Stone Walls Tell Tale

Footnotes to Long Island History

Stone Walls Tell Tale

February 28, 1957

Thomas R. Bayles


            Old stone walls are not as familiar a sight on Long Island as they are in New England, but there is one in Mt. Sinai that serves as one of the best examples of the skilled workmanship of men in the years gone by.  This wall is located on the Pipe Stave Hollow Road leading towards Cedar Beach.

            Stone walls were a part of the orderly pattern of country living, especially in Connecticut and Rhode Island, where may be seen miles of these old walls separating the tilled land from the meadows, the house lot from the fields and orchards.  These ancient walls were not built for ornaments but from the necessity of clearing the land for more efficient use.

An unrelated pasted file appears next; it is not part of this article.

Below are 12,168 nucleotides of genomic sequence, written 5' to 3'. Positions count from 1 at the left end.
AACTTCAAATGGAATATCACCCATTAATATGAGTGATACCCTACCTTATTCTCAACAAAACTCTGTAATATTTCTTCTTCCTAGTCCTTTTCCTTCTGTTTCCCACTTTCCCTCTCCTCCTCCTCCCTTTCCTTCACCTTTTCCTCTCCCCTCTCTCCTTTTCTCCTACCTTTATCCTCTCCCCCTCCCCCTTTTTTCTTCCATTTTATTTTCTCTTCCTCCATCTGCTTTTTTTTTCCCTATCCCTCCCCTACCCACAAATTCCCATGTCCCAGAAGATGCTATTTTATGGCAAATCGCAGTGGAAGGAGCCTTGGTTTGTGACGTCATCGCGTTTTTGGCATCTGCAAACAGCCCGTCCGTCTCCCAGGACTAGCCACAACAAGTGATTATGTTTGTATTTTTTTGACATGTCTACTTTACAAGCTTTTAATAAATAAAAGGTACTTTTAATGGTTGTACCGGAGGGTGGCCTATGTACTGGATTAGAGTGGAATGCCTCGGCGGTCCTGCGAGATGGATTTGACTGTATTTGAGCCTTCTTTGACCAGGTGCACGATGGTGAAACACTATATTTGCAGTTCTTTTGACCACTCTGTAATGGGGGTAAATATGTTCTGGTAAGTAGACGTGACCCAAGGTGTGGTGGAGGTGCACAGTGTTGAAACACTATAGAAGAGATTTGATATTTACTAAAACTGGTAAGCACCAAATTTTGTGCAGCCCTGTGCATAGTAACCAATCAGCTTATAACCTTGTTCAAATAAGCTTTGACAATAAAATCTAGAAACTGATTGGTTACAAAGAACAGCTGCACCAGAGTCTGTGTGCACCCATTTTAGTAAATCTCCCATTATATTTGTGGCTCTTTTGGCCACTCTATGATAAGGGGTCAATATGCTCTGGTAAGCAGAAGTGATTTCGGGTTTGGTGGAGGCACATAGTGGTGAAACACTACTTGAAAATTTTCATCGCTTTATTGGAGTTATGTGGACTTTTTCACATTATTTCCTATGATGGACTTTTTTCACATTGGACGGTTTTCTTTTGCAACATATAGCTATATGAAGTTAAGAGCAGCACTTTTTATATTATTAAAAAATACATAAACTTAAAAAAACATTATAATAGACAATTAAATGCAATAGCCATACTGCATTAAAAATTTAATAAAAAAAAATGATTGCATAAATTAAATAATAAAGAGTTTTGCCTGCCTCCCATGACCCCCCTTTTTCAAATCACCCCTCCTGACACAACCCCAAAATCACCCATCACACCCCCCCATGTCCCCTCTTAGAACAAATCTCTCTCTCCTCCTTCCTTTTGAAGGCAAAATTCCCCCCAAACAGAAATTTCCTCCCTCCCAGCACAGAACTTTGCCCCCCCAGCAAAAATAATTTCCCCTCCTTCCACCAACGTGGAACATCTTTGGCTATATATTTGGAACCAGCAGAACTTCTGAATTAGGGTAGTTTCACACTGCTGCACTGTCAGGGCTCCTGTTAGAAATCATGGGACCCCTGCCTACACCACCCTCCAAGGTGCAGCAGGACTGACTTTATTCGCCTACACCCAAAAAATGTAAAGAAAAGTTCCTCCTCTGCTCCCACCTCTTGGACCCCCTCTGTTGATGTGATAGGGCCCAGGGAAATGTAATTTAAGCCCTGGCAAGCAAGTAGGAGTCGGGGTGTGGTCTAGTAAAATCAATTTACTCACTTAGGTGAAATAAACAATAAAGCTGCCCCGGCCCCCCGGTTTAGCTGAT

No longer are these stone walls made, but still may be seen countless miles of them in New England, giving evidence to the hours and weeks of toil and skill in putting them up.

            A great deal of respect is due the builders of these ancient stone walls, and the lasting qualities of their labors are proof beyond doubt of the skill and pride with which each stone was carefully chosen and fitted into its proper place.

            The old wall in Mt. Sinai is typical of the skill and care with which these stone walls were built by the early settlers, when labor and time were not so valuable as now, and country living went along at a more leisurely pace.

             Sturdy Symbol of an older and slower civilization is this old stone wall in Mt. Sinai.  The New England farmers who built this wall of rocks torn from stubborn soil did not have history in mind when the performed this task.  They had to clear their fields – time and labor was no object to them.

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